My Rating ** (2 of 5 stars)
***I received a free copy of this book from NetGalley in exchange for an honest review***
Kallie has been experiencing sensations of deja vu. Fearing that she may have a brain tumor, she is at first relieved when Dr. Frost asks her to participate in a Deja Vu / Memory study her class is doing, and after undergoing an MRI session she is told that she has epilepsy. The more she considers this, however, the more convinced she is that it isn’t true. She doesn’t just seem to remember things, she actually sees them happening a few moments before they actually do. Once her talent is discovered, Kallie is visited by a Catholic priest who tells her that she is a “rememberer”, and that she has a talent that needs to be developed so that she can do great things. Kallie not only has to develop her new-found abilities, but she also has to decide who she can trust.
I was excited to read this one based on the synopsis, but I really had a hard time getting into it. Especially near the beginning, there was a lot of jumping back and forth between different sets of characters and different locales. This was a little confusing, since even the characters you were becoming familiar with weren’t always in an expected location when you went back to them. I also felt that Kallie acted immature even for a college student, and her interactions with her new boyfriend Seth were somewhat strange. All of these things made it difficult for me to stick with and finish this one. Overall, the writing style just did not keep me engaged, or motivate me to finish the book. I think the last straw for me was when Seth incorrectly quoted John 3:16, and his father, a reverend, acknowledged the verse, not noticing that he said “for God so saved the world” instead of “for God so loved the world”. If you’re going to quote such a widely-recognized Bible verse, it’s important to get it right.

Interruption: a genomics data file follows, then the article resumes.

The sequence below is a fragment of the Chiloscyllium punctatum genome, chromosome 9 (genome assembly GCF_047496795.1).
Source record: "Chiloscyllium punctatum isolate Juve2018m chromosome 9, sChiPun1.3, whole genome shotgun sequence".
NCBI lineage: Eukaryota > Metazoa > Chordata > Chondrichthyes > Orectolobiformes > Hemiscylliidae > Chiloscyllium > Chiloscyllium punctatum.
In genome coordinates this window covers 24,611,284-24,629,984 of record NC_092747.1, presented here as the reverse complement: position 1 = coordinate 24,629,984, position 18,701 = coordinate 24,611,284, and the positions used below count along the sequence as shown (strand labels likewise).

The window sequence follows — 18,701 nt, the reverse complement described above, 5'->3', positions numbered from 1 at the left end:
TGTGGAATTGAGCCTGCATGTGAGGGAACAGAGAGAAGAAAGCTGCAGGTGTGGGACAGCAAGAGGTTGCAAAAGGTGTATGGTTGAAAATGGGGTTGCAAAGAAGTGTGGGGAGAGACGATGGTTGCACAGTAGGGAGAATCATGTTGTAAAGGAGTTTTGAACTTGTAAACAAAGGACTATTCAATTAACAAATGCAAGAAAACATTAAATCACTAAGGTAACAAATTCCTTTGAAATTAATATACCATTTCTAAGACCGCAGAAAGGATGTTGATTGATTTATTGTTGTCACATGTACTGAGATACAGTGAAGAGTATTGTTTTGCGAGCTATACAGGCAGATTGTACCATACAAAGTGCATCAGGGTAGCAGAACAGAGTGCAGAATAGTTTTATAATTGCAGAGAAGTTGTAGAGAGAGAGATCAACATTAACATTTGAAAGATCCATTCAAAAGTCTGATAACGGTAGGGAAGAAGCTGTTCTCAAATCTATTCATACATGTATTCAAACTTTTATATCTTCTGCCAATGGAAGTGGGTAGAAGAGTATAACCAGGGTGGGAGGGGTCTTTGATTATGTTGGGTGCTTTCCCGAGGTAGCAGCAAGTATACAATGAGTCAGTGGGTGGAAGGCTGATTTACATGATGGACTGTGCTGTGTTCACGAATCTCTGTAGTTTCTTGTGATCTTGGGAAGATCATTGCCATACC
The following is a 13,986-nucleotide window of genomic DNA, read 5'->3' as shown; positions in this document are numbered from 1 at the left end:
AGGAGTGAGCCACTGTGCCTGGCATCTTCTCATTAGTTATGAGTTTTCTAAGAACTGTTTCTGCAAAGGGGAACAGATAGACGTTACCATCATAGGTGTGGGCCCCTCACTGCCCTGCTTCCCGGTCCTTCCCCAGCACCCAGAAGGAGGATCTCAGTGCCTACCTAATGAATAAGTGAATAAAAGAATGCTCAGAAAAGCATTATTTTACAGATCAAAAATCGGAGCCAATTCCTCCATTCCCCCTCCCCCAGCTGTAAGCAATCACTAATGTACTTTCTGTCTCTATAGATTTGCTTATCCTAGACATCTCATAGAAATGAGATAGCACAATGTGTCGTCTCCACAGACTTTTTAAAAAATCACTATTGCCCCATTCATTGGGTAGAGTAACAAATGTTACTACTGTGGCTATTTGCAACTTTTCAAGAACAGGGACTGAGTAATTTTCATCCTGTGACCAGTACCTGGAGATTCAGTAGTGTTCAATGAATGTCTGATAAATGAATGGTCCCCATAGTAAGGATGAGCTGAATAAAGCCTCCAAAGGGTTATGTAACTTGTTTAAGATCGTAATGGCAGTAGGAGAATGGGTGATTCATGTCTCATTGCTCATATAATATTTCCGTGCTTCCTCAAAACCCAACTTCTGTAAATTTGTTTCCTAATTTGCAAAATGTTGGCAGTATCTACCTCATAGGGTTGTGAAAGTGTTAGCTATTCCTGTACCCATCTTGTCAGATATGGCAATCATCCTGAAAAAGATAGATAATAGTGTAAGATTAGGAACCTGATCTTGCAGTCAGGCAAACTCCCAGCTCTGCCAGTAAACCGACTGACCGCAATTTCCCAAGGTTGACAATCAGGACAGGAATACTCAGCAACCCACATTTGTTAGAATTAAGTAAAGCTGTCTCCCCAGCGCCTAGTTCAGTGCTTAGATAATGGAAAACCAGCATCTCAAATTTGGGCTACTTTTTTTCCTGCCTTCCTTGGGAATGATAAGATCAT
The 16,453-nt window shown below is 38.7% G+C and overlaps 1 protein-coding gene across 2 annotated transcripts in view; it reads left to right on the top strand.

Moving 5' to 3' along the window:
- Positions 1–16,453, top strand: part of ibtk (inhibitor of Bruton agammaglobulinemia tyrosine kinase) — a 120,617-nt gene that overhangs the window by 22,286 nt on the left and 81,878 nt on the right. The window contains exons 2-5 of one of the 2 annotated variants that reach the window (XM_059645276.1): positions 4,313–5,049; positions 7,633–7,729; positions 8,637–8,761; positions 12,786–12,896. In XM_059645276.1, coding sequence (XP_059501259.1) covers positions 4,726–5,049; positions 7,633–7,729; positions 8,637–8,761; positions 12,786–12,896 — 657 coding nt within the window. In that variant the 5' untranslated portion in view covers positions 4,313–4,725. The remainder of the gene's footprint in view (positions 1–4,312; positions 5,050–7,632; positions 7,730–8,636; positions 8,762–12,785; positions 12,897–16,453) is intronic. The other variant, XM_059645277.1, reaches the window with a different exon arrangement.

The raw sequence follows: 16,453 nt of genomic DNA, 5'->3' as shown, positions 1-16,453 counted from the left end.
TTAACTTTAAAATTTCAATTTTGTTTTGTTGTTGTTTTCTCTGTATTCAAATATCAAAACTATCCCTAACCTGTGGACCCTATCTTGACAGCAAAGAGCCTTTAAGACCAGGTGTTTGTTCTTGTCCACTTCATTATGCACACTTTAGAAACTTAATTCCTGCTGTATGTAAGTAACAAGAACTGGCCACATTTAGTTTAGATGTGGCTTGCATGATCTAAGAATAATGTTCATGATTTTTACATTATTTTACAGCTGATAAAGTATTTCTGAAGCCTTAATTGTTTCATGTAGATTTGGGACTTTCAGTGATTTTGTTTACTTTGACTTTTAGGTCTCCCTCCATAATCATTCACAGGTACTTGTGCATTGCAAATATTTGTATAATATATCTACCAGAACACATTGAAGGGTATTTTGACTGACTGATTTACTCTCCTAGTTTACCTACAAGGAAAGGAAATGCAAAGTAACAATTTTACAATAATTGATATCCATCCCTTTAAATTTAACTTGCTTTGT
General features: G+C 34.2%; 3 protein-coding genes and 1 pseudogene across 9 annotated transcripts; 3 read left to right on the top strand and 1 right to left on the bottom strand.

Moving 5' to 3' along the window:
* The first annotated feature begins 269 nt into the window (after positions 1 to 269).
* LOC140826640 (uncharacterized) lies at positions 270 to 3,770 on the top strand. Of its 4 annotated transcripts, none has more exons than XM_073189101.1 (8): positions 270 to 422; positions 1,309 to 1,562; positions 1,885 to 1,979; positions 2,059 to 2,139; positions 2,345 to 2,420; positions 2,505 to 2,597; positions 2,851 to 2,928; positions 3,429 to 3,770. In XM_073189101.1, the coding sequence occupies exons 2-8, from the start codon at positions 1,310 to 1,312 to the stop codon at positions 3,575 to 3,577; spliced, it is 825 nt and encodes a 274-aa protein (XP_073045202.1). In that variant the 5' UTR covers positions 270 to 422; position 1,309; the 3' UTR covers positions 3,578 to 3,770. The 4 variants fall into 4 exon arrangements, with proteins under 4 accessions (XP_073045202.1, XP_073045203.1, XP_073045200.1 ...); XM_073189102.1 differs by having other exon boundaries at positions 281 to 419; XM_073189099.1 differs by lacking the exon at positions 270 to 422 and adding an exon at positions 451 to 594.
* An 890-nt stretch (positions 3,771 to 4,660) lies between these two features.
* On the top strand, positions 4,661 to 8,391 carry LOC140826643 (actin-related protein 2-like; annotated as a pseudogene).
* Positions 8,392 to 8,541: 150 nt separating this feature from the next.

The main idea, that time is circular rather than linear, and that there are those who can remember past life cycles, was promising at first. At some point though, the story changed it’s focus to demons on Earth and it went from something resembling YA fiction to something much more vulgar. I managed to skim through the last 25% or so of the book just to see what happened, but was very disappointed. The demons appear with very little fanfare for such an important event, and the fight scenes with them are glossed over so that there is little or no buildup of tension. I didn’t really care what happened to the main characters; I just wanted it to end. As much as I dislike giving a book a really bad review (I’ve tried NaNoWriMo twice, I understand that it is VERY hard work to complete a novel, and scary to put your work out there for others to see), I just can’t recommend this book.
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